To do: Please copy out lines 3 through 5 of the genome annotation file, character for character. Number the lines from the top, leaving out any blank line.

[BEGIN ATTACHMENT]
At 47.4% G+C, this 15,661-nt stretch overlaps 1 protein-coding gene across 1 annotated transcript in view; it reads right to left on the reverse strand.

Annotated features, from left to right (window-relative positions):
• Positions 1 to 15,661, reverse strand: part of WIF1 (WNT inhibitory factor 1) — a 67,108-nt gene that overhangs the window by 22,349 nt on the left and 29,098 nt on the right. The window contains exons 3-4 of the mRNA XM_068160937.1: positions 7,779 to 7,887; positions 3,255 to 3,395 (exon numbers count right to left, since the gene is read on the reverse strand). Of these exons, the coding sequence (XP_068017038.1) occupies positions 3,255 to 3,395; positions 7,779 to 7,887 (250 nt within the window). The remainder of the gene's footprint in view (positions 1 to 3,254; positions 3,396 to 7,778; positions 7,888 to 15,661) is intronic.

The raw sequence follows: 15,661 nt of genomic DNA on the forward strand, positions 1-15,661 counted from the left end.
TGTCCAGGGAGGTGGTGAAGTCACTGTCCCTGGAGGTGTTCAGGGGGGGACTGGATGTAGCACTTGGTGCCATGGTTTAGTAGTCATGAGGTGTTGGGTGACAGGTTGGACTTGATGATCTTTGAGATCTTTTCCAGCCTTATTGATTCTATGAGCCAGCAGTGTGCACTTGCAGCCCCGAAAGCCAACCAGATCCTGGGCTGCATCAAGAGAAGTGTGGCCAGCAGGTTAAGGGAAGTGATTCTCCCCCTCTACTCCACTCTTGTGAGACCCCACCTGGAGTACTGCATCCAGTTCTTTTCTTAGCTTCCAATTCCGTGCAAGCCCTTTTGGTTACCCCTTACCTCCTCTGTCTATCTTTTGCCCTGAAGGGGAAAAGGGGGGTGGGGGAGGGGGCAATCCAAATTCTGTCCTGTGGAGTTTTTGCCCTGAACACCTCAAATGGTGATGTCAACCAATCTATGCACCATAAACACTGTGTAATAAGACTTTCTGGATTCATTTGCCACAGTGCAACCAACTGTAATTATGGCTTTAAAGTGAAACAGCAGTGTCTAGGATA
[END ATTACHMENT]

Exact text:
• Positions 1 to 15,661, reverse strand: part of WIF1 (WNT inhibitory factor 1) — a 67,108-nt gene that overhangs the window by 22,349 nt on the left and 29,098 nt on the right. The window contains exons 3-4 of the mRNA XM_068160937.1: positions 7,779 to 7,887; positions 3,255 to 3,395 (exon numbers count right to left, since the gene is read on the reverse strand). Of these exons, the coding sequence (XP_068017038.1) occupies positions 3,255 to 3,395; positions 7,779 to 7,887 (250 nt within the window). The remainder of the gene's footprint in view (positions 1 to 3,254; positions 3,396 to 7,778; positions 7,888 to 15,661) is intronic.

The raw sequence follows: 15,661 nt of genomic DNA on the forward strand, positions 1-15,661 counted from the left end.
TGTCCAGGGAGGTGGTGAAGTCACTGTCCCTGGAGGTGTTCAGGGGGGGACTGGATGTAGCACTTGGTGCCATGGTTTAGTAGTCATGAGGTGTTGGGTGACAGGTTGGACTTGATGATCTTTGAGATCTTTTCCAGCCTTATTGATTCTATGAGCCAGCAGTGTGCACTTGCAGCCCCGAAAGCCAACCAGATCCTGGGCTGCATCAAGAGAAGTGTGGCCAGCAGGTTAAGGGAAGTGATTCTCCCCCTCTACTCCACTCTTGTGAGACCCCACCTGGAGTACTGCATCCAGTTCTTTTCTTAGCTTCCAATTCCGTGCAAGCCCTTTTGGTTACCCCTTACCTCCTCTGTCTATCTTTTGCCCTGAAGGGGAAAAGGGGGGTGGGGGAGGGGGCAATCCAAATTCTGTCCTGTGGAGTTTTTGCCCTGAACACCTCAAATGGTGATGTCAACCAATCTATGCACCATAAACACTGTGTAATAAGACTTTCTGGATTCATTTGCCACAGTGCAACCAACTGTAATTATGGCTTTAAAGTGAAACAGCAGTGTCTAGGATA